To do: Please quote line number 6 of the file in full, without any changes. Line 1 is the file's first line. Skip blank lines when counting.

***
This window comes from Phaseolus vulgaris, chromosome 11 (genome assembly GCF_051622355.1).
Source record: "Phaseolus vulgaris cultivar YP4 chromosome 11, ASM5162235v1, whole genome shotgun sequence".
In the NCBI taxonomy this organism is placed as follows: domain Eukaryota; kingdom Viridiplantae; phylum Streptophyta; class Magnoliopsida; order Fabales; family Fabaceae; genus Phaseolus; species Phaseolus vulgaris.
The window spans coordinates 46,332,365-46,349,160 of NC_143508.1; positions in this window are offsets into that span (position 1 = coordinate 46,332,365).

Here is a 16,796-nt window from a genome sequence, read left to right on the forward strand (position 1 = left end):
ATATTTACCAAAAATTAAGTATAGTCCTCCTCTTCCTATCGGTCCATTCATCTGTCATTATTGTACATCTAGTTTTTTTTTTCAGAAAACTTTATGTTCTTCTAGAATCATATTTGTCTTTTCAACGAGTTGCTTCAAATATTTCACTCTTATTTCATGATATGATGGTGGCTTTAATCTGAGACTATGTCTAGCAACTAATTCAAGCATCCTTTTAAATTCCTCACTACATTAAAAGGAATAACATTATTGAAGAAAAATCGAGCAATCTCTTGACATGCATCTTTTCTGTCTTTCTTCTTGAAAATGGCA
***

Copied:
ATATTTACCAAAAATTAAGTATAGTCCTCCTCTTCCTATCGGTCCATTCATCTGTCATTATTGTACATCTAGTTTTTTTTTTCAGAAAACTTTATGTTCTTCTAGAATCATATTTGTCTTTTCAACGAGTTGCTTCAAATATTTCACTCTTATTTCATGATATGATGGTGGCTTTAATCTGAGACTATGTCTAGCAACTAATTCAAGCATCCTTTTAAATTCCTCACTACATTAAAAGGAATAACATTATTGAAGAAAAATCGAGCAATCTCTTGACATGCATCTTTTCTGTCTTTCTTCTTGAAAATGGCA